Today’s cuppa: Gevalia coffee from the Tassimo
David Pogue is a technology columnist for the New York Times, which sort of sounds like teaching your grandma how to tweet. After all, the Gray Lady isn’t really known for being the most nimble user of new technology.
“Oh, I know,” says Pogue, sitting in the bar at the Beverly Hilton Hotel (home for the recent Golden Globes) during last summer’s Television Critics Association Press Tour (during which we handed out the most recent TCA Awards, today the recipient of some love from “Sons of Anarchy” creator Kurt Sutter).
“I get this every day,” he continues. “The funny thing was, I was the first blogger there. I did the first videos for them. It was early on. But for the longest time, they didn’t permit comments. They didn’t want the riff-raff sullying the site.
“So, I’m like, ‘In what way is this a blog? You’re just writing little articles.’ It’s hard to turn a battleship on a dime, but they’re more tech-savvy all the time. We have a Twitter presence and a blog presence.”
When he’s not swooning over gadgets or tracking tech trends, Pogue also does TV. On Wednesday, Jan. 19, he launches as host of “Making Stuff: Stronger, Cleaner, Smaller, Smarter”, a four-part series airing under the umbrella of PBS’ venerable science franchise, “NOVA.”
It looks at the seemingly snooze-inducing subject of materials science … but wait, there’s more.
“Materials science, what?” says Pogue. “Nobody knows what it is. We have to make it very visual and very attractive to viewers. They had me at a demolition derby without a seatbelt. I hang-glided and swam with sharks, landed on an aircraft carrier with a runway the size of this table.”
(As I recall, the tabletops at the bar at the Beverly Hilton are bigger than a manhole cover but smaller than the banquet tables at the Golden Globes.)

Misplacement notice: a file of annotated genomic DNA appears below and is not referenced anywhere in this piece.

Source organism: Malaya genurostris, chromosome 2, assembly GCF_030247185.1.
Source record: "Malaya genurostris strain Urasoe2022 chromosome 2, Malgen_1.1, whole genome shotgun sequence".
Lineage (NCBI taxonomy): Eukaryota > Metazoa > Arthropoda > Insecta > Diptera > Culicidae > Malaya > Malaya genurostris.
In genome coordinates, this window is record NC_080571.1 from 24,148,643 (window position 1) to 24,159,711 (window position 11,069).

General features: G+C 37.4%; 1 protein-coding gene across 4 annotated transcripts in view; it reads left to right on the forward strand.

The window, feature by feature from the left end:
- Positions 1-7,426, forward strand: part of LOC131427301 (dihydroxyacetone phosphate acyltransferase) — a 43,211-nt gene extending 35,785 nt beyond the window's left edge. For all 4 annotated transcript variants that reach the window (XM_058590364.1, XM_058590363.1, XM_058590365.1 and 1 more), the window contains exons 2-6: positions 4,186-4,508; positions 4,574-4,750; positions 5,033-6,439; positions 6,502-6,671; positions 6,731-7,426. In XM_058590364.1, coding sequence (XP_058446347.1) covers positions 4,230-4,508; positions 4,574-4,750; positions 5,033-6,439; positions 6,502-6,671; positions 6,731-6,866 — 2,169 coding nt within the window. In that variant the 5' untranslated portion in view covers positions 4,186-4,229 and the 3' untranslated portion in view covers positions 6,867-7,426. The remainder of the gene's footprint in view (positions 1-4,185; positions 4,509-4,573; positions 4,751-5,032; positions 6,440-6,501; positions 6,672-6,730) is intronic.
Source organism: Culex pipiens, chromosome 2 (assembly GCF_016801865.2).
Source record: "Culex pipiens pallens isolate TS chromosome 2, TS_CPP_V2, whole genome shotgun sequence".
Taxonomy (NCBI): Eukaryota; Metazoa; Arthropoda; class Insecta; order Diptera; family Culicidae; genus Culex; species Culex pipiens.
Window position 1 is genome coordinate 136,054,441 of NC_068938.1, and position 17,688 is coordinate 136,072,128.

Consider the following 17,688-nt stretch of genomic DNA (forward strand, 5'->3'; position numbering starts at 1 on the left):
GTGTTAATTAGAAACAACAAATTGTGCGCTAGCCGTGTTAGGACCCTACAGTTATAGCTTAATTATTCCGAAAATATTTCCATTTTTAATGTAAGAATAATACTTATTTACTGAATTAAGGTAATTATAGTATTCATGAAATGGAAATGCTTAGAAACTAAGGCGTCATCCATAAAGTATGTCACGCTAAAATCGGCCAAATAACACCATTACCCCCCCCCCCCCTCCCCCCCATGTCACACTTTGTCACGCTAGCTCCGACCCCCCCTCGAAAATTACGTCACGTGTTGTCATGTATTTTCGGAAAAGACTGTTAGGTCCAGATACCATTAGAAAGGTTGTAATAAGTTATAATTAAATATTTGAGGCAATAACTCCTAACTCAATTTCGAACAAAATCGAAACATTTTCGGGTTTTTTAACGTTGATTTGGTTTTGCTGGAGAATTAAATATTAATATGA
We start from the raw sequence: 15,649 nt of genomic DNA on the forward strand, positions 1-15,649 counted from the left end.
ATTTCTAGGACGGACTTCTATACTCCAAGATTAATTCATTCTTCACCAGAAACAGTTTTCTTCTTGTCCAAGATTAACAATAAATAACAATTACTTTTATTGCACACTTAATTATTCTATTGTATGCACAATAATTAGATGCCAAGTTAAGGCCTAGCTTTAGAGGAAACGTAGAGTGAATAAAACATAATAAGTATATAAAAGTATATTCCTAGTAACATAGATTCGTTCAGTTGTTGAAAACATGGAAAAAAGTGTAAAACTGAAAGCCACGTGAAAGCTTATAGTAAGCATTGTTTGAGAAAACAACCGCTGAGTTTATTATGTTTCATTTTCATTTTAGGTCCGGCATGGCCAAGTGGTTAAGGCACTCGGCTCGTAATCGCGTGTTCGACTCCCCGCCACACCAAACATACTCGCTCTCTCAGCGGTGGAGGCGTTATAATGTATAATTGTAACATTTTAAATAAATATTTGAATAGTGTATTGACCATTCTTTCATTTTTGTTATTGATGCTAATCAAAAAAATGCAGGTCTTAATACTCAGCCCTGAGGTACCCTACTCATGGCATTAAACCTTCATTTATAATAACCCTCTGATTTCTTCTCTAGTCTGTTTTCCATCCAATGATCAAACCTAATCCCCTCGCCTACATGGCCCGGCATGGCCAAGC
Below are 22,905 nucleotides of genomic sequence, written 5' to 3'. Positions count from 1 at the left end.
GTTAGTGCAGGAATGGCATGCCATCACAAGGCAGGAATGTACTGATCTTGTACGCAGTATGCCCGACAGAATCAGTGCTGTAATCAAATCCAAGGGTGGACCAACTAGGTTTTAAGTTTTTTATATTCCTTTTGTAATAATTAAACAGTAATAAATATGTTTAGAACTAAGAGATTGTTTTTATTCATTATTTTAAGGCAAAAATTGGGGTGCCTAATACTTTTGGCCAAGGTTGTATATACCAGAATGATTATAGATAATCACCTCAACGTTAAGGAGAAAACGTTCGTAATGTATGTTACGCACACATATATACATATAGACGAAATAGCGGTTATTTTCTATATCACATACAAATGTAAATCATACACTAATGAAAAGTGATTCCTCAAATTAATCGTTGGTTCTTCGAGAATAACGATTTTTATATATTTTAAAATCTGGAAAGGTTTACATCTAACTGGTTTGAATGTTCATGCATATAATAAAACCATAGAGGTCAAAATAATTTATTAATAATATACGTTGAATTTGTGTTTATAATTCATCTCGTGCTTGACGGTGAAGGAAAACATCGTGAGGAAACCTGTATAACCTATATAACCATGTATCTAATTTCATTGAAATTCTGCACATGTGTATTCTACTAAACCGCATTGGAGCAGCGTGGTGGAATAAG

“I’ve shot military rifles to test bulletproof tanks,” says Pogue. “I’d never shot a gun in my life. I’d joke, ‘I don’t know if they’re trying to film me or kill me.’ I had an MRI. I had blood drawn last week — so it was all very experiential and very you-are-there.”
But, wait, there’s more.
In the first episode, “Making Stuff: Stronger,” Pogue gets into the realm of weird science.
“There’s this guy who’s crossbreeding goats with spiders,” says Pogue. “The purpose of that is he wants to raise goats that give spider-silk milk, and he’s done it. He’s splicing spider DNA into goat DNA, and his goats give spider-silk milk, which he runs through a machine.
“It comes out as spider-silk, which is ten times as strong as steel. And he did it. I did it with him!”
(Don’t know about you, but my brain is jangling with the horror-movie and superhero implications of all this.)
“Fifty percent of the goats have the genes passed on,” Pogue continues. “Basically, the spider-silk is amazing stuff, but spiders are too slow. You could make vast quantities. It’s crazy.”
And then there are the abalones that make batteries. (If only I had a graphic of a clam stuffed with 9-volts.)
“There’s a lady at MIT,” says Pogue, “who was studying abalone, mother-of-pearl. She discovered how they made their shells. The DNA instructs the animal how to grab the elements it needs out of the water, which is mostly chalk.
“Twelve years ago, once we entered an era where you could reprogram DNA, she’s thinking, ‘Why couldn’t I replace those instructions and tell it to get different elements out of the water, not chalk, but whatever we want?”
(Sure, why not? I want to walk through a jewelry store and extract all the gold particles out of the air, so later I can sneeze nuggets. Works for me. Anyhoo …)
Pogue continues, “(She thinks), ‘Why couldn’t we, say, make a battery? Take alkaline, silicon …’ And she did it! She has these bowls full of hearing-aid cells that made themselves, from abalone grabbing these elements out of the atmosphere. They’re twice as powerful as our batteries … for free.
“Her last visitor, the week before us, was Obama. There are all these pictures of bowls of batteries and the president.”
Here’s a preview: